Retirement savers aged over 55 are falling tens of thousands of pounds short of their savings targets, according to new research by a leading bank.
The findings of a survey looking at savings habits by HSBC Bank shows that 35 is the watershed age for savers.
Younger savers put less money away, but if they can maintain their savings over a long period, stand to gain bigger pension pots than older savers.
After 35, savings dip as the costs of financing children, paying off larger mortgages and other credit.
Missing goal by £67,000
The over 55s feel they need a large pot and are aiming to save almost £100,000 (£99,495) for their retirement, perhaps as they are more aware of the significant cost involved. At current rates of saving, they will only manage to accumulate £31,900, missing their goal by an average of £67,600 or 70%, says the bank.
Those aged 16 to 24 are less ambitious, aiming to save only £48,400.
The benefits of building a cash fund to add to retirement income is highlighted by state and private pension statistics. The full basic state pension pays out £107.45 a week or £5,587 per year, while a private pension for the average retiree (£27,207) provides an annual income of just under £1,400, giving a combined annual income of £6,987.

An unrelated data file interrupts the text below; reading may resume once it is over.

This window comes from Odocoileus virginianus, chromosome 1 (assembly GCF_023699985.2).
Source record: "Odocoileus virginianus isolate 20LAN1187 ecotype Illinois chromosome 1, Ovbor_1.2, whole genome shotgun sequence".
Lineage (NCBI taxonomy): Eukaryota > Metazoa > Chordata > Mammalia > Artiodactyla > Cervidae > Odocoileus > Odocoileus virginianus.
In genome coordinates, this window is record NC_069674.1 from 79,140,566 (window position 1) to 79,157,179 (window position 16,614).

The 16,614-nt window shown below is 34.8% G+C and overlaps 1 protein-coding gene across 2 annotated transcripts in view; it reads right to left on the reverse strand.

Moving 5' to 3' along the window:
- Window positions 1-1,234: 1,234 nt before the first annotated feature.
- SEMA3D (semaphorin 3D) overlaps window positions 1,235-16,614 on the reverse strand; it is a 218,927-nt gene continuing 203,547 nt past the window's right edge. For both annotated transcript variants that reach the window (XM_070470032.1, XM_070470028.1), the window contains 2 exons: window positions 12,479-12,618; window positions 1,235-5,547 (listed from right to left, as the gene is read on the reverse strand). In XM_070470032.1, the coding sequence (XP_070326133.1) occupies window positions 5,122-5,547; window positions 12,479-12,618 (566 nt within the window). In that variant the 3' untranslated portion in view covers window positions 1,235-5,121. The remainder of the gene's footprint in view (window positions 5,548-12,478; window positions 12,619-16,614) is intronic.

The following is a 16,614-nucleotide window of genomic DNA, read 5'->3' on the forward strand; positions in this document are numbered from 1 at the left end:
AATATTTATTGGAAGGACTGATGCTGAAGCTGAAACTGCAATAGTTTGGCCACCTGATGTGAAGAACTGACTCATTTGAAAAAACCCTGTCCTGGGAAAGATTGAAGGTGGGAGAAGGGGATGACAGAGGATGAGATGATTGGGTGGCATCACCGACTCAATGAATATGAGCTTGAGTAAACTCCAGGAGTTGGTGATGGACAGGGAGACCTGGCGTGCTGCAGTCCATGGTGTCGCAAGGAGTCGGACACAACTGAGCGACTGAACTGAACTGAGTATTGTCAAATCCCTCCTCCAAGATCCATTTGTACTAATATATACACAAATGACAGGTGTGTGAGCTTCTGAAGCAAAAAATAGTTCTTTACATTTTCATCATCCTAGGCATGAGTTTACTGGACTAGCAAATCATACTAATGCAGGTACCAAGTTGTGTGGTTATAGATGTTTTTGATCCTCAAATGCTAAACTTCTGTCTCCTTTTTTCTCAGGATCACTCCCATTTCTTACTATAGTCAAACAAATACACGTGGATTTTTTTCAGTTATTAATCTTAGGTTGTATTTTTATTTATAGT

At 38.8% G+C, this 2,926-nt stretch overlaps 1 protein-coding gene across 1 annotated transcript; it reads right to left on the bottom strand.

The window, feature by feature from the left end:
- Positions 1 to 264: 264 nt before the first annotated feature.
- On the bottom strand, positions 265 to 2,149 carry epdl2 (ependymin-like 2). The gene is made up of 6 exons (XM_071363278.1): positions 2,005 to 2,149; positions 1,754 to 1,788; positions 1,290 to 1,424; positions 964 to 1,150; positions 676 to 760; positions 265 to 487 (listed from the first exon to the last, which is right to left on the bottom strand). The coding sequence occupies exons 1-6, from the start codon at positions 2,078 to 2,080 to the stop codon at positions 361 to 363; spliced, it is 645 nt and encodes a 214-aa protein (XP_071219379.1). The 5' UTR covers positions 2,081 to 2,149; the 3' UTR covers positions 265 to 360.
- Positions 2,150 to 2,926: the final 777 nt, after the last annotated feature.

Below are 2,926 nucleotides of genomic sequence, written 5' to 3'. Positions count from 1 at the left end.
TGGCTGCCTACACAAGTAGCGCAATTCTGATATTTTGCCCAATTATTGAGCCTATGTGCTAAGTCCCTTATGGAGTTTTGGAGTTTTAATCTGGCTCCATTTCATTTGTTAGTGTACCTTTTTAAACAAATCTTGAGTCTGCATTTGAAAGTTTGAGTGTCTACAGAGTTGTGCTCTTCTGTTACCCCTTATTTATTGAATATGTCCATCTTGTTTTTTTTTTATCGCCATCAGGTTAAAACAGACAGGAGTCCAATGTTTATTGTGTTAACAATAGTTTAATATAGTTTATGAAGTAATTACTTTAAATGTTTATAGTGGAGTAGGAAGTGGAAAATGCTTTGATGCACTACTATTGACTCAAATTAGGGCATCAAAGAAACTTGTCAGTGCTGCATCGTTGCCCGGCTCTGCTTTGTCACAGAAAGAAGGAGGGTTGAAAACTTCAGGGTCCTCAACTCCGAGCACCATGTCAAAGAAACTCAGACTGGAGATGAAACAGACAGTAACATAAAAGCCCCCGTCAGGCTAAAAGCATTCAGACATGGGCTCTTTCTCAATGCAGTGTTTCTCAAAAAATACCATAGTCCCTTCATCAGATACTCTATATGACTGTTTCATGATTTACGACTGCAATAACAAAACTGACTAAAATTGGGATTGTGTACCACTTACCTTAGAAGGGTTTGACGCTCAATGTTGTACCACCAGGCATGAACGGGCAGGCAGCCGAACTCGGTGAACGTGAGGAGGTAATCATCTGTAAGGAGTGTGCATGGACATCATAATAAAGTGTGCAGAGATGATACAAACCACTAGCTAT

The average cash savings of £70,100 add an extra £3,689 per year to retirement income.
Despite having lower saving targets than men (£86,700 vs. £97,800), women are likely to have a greater shortfall on retirement. At their current rate of saving, they are set to raise £53,800, falling £32,900 short of their goal.
Long term savings hindered
Bruno Genovese, head of savings at HSBC, said: “The increased financial responsibility that many people face around their mid 30s, such as buying a house, having children and taking on more debt, seems to be hindering long term savings habits, despite the good intentions.
“This divides UK savers between younger generations with the potential to meet their long term savings goals and older generations who have higher and more realistic aspirations but have often left it too late to achieve them.
“Retirement is expensive and people will appreciate having a decent cash savings pot to supplement any regular income. It is important that they start saving early and getting into a good savings habit, not just to meet short term goals but to help cover unexpected expenses and secure their desired standard of living later in life.”